OBJECTIVES: This study aimed to elicit preferences for psoriasis treatment features and to test for preference heterogeneity across groups of respondents.
MATERIALS AND METHODS: A discrete-choice experiment was employed to elicit preferences of patients with plaque psoriasis in multiple countries. The survey instrument included a series of choice questions between three hypothetical treatments, each characterized by varying levels of six attributes (namely, lesion reduction, risk of impairing side effects, time to reach results, mode and frequency of administration, itching reduction, and side effects). Random parameters logit was used to model the data. Results were compared across a total of 18 subgroup sets.
RESULTS: The data analysis from 1,123 respondents showed that, on average, respondents receive more utility gain from higher levels of lesion reduction and lower risks of impairing side effects than changes in other attributes included in the study. Systematic differences were detected for 13 sets; the most pronounced differences were observed based on disease severity, nail psoriasis, biologic experience, and quality-of-life scores.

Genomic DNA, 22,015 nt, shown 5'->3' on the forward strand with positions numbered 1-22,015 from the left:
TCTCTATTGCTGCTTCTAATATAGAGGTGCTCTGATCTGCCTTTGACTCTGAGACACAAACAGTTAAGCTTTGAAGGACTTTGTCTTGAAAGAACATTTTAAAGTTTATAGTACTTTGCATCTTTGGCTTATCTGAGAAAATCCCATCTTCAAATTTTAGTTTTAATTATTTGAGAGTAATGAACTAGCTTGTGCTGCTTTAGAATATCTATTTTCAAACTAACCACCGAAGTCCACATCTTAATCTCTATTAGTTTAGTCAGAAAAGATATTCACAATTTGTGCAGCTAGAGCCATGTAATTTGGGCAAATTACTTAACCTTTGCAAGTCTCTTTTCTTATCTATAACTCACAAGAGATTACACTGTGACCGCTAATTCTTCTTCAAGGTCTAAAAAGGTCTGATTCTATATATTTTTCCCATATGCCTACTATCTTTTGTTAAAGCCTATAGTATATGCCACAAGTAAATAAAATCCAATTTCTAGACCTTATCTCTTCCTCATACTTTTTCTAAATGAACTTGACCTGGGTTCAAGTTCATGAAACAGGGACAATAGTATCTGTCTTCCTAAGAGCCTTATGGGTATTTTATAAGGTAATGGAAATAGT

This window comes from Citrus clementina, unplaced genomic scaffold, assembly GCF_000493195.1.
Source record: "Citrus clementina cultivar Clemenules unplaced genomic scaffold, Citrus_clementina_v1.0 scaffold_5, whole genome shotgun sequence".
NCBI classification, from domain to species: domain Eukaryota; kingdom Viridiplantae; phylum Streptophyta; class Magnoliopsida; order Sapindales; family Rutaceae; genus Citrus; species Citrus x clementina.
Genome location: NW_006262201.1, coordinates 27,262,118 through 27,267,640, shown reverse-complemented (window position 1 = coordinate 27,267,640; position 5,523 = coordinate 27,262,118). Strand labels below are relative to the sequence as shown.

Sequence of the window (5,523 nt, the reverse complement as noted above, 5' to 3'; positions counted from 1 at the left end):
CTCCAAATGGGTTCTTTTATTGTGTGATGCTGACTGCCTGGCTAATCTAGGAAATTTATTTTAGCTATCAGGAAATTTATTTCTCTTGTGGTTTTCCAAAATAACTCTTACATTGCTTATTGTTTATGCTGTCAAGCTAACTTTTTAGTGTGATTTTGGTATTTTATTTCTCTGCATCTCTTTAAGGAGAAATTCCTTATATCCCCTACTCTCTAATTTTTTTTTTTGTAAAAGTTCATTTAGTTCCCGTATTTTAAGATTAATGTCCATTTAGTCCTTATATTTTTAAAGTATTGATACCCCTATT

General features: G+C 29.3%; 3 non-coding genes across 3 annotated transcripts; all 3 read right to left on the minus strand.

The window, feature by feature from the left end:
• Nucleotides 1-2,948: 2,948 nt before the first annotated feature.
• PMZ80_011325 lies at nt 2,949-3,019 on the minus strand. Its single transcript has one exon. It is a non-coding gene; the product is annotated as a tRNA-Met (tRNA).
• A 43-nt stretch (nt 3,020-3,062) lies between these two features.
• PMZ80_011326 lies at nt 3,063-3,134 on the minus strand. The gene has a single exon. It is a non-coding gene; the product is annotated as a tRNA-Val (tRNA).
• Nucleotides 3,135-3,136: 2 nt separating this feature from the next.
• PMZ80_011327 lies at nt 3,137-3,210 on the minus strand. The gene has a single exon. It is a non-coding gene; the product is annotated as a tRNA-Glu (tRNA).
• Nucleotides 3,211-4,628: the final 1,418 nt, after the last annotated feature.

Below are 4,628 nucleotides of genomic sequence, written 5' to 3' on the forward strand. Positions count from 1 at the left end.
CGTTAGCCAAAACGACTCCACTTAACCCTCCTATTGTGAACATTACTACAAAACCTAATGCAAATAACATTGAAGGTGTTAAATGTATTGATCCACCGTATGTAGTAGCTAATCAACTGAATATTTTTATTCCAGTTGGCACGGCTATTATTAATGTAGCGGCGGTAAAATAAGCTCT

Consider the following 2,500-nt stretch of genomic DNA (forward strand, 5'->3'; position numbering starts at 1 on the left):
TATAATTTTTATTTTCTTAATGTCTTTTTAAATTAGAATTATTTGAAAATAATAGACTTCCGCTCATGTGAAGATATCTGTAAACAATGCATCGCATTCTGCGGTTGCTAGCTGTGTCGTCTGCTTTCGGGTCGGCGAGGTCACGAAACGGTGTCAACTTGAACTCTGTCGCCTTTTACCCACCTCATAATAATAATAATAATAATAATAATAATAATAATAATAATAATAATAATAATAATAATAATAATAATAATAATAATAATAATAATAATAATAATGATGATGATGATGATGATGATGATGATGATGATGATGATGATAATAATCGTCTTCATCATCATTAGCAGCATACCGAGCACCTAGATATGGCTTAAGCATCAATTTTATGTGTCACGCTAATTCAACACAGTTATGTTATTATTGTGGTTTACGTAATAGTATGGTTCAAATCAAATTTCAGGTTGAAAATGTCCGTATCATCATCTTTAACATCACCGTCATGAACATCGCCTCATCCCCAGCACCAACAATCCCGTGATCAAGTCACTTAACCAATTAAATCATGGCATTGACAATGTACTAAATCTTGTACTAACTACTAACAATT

CONCLUSION: These many sources of preference heterogeneity identified by our analysis suggest that to improve patient satisfaction and, probably, adherence and persistence, clinicians should discuss options with patients when prescribing their treatment.